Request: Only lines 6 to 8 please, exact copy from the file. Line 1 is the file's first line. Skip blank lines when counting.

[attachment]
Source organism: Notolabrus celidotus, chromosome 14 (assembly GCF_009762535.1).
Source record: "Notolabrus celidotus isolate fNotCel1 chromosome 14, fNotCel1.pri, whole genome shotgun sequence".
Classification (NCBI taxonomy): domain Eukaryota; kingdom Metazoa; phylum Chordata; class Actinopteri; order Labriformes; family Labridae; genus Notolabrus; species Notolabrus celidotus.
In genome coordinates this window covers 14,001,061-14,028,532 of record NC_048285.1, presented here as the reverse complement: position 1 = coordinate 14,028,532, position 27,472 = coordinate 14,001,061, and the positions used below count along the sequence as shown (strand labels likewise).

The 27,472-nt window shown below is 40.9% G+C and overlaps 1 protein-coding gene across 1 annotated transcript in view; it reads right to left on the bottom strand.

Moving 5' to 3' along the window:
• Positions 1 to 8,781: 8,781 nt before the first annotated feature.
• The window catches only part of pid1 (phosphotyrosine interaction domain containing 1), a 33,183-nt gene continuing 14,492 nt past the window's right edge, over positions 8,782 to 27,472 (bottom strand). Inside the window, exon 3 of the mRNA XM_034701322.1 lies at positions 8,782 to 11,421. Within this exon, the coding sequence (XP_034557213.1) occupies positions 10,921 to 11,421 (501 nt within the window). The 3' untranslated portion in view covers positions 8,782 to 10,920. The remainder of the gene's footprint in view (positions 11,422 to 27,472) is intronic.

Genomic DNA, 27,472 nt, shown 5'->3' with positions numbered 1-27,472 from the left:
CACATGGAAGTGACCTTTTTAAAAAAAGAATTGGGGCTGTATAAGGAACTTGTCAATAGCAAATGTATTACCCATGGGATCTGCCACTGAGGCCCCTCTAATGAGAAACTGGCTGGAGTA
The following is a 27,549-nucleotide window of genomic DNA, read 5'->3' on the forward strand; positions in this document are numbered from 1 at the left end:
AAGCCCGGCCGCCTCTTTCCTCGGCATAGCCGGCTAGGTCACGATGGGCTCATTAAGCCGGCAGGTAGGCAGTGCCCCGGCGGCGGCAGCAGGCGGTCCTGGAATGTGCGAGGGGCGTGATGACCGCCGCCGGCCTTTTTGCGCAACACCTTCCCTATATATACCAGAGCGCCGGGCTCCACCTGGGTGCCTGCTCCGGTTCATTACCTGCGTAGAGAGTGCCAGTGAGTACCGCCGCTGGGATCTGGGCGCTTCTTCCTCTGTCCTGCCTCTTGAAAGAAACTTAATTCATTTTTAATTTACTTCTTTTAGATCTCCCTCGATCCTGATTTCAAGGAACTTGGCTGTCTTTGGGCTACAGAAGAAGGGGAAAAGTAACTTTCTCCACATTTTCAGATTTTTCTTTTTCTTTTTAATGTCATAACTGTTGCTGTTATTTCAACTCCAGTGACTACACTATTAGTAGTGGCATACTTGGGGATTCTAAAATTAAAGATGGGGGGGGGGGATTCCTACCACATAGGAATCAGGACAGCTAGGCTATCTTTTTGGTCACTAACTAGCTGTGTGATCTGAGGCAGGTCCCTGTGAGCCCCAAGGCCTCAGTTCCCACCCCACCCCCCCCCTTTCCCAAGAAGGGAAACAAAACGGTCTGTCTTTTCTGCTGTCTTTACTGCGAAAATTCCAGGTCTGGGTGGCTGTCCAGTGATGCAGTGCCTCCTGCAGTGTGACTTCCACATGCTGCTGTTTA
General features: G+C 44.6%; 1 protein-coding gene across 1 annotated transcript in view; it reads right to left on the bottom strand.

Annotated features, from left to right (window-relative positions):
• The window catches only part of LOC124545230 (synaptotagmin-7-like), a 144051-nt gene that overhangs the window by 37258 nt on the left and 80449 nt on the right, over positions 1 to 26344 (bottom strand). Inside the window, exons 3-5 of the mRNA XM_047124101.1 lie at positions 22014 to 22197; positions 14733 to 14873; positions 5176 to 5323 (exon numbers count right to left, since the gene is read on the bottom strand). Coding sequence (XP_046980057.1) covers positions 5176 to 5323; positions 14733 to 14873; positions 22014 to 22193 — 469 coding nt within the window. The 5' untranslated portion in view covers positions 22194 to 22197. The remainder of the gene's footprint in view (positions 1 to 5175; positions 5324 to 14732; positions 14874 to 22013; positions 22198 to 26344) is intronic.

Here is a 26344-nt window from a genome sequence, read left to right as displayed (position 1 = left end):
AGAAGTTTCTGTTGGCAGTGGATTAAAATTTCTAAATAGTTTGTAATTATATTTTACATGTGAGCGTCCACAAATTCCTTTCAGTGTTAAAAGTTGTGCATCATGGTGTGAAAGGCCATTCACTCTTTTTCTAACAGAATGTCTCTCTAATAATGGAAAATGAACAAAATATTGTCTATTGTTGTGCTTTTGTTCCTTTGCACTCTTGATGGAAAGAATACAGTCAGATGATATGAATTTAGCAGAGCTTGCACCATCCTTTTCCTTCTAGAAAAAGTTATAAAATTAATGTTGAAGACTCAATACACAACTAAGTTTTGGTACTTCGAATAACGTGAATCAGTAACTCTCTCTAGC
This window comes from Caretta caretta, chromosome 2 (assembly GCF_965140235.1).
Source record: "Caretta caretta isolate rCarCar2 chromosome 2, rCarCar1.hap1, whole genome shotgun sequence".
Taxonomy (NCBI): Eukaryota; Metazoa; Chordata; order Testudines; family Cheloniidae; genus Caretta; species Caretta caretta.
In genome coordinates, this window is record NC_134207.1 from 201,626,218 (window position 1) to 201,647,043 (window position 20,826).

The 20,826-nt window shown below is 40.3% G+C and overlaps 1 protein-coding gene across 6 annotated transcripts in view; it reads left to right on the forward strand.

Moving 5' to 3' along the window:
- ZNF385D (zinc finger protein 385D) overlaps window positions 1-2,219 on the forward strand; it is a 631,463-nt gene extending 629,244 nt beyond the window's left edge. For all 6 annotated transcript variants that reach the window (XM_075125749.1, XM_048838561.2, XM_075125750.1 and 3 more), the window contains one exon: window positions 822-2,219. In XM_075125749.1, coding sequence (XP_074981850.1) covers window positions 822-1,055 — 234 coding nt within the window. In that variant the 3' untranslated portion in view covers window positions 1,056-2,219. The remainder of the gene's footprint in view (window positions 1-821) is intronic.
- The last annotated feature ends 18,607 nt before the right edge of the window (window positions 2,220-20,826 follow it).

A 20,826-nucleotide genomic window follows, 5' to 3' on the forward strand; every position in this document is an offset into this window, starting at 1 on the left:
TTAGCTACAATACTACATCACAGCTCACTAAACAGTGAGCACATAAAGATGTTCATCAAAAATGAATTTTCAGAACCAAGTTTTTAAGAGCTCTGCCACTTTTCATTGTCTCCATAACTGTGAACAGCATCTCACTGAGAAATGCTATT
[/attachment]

Moving 5' to 3' along the window:
• Positions 1 to 8,781: 8,781 nt before the first annotated feature.
• The window catches only part of pid1 (phosphotyrosine interaction domain containing 1), a 33,183-nt gene continuing 14,492 nt past the window's right edge, over positions 8,782 to 27,472 (bottom strand). Inside the window, exon 3 of the mRNA XM_034701322.1 lies at positions 8,782 to 11,421. Within this exon, the coding sequence (XP_034557213.1) occupies positions 10,921 to 11,421 (501 nt within the window). The 3' untranslated portion in view covers positions 8,782 to 10,920. The remainder of the gene's footprint in view (positions 11,422 to 27,472) is intronic.